how to loop a script

function Start () {
Repeat();

function Repeat();
	gameObject.tag = "Army Cube";
	yield WaitForSeconds(1);
	gameObject.tag = "Ice Cube";
	yield WaitForSeconds(1); 
	gameObject.tag = "Fire Cube";
	yield WaitForSeconds(1);
	gameObject.tag = "Mini Cube"; 
	yield WaitForSeconds(1);
	gameObject.tag = "Gravity Cube";   
	}

i have this code its suppose to loop but i keep getting this Error

.js(4,10): BCE0044: expecting (, found ‘Repeat’.

i did what it said but that just adds more errors i don’t know what to do

Your function named “function Repeat();” is located inside your Start() function. Notice the “Start() {” opens the Start function but it does not appear to close with “}” - at least not in the code you have shown.

Maybe add the “}” on the line just after “function Repeat();”, so it would look like this:

function Start () {
    Repeat();
}
function Repeat() {
    gameObject.tag = "Army Cube";
    yield WaitForSeconds(1);
    gameObject.tag = "Ice Cube";
    yield WaitForSeconds(1);
    gameObject.tag = "Fire Cube";
    yield WaitForSeconds(1);
    gameObject.tag = "Mini Cube";
    yield WaitForSeconds(1);
    gameObject.tag = "Gravity Cube";
}

That said, I think you may need to do a bit more reading to get a better grasp on this.

Edited to add that you’re also closing the Repeat() function before it ever gets started by adding the “;” right after it. see above sourcecode

It looks to me like you’re trying to create a coroutine, and not a simple for loop. Coroutines are pretty simple too though, so perhaps you mean to be doing the following:

function Start ()
{
    Repeat();
}

function Repeat()
{
    while (true)
    {
        gameObject.tag = "Army Cube";
        yield WaitForSeconds(1);
        gameObject.tag = "Ice Cube";
        yield WaitForSeconds(1);
        gameObject.tag = "Fire Cube";
        yield WaitForSeconds(1);
        gameObject.tag = "Mini Cube";
        yield WaitForSeconds(1);
        gameObject.tag = "Gravity Cube";
        yield WaitForSeconds(1);
    }
}

There are a lot of better was to write this though, like by using a modulus operation (written in C#, but you can copy/paste the whole codeblock into a file called LoopingTagAssigner.cs):

using UnityEngine;
using System.Collections;

public class LoopingTagAssigner : MonoBehaviour
{
	public float timer = 1;
	public string[] titles = new string[5]
	{
		"Army Cube",
		"Ice Cube",
		"Fire Cube",
		"Mini Cube",
		"Gravity Cube",
	};

	private int index;

	void OnEnable()
	{
		StartCoroutine(UpdateTitle());
	}

	IEnumerator UpdateTitle()
	{
		YieldInstruction wait = new WaitForSeconds(timer);
		while (enabled)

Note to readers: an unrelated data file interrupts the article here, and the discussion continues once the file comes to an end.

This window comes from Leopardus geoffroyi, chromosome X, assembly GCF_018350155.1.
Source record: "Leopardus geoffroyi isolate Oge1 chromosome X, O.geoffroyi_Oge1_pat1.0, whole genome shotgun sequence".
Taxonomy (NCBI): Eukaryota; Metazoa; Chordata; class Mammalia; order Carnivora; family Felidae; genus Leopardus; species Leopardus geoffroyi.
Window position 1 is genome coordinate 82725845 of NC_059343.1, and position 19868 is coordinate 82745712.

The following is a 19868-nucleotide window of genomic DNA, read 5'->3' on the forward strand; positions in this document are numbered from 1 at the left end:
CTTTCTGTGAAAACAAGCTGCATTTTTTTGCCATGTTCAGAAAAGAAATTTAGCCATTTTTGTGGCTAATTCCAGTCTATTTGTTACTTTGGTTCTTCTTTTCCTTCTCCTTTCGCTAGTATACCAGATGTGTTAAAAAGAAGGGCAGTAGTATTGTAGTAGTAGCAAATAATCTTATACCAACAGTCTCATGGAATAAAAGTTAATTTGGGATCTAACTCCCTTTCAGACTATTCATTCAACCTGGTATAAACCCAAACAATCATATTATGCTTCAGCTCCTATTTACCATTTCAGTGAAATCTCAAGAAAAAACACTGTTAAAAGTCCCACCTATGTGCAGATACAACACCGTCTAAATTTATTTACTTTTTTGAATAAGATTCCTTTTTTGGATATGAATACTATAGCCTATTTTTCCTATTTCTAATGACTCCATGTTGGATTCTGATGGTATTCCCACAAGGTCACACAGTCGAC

{
			gameObject.tag = titles[index];
			index = ++index % titles.Length;
			yield return wait;
		}
	}
}

The advantages to using the above method is that the tags that you’re cycling through don’t need to be hardcoded in the script. However, an even better method would be to use a component to track the value instead of setting the tag (because there are a finite number of tags, and a game object can only have one tag at a time).

So you could try doing something like this:

using UnityEngine;
using System.Collections;

public class CubeType : MonoBehaviour
{
	public enum Type
	{
		Army,
		Ice,
		Fire,
		Mini,
		Gravity,
	}

	public Type CurrentType { get; private set; }

	void Awake()
	{
		numberOfTypes = System.Enum.GetValues(typeof(Type)).Length;
	}

	private int numberOfTypes;
	private int index;

	public Type CycleType()
	{
		CurrentType = (Type)System.Enum.ToObject(typeof(Type), index);
		index = ++index % numberOfTypes;
		return CurrentType;
	}
}

using UnityEngine;
using System.Collections;

[RequireComponent(typeof(CubeType))]
public class LoopingTagAssigner : MonoBehaviour
{
	public float timer = 1;

	private CubeType cubeType;
	private int index;

	void Awake()
	{
		cubeType = GetComponent<CubeType>();
	}

	void OnEnable()
	{
		enabled = cubeType != null;
		if (enabled)
			StartCoroutine(UpdateTitle());
	}

	IEnumerator UpdateTitle()
	{
		YieldInstruction wait = new WaitForSeconds(timer);
		while (enabled)
		{
			name = string.Format("{0} Cube", cubeType.CycleType().ToString());
			yield return wait;
		}
	}
}

I’m setting the name (purely so that you can see something happening when you hit play). You can query the current type easily by doing,

GetComponent<CubeType>().CurrentType;

All in all, these are contrived examples that demonstrate how you can use a couple of nice features. I wrote them in C# because I hate unityscript. :slight_smile: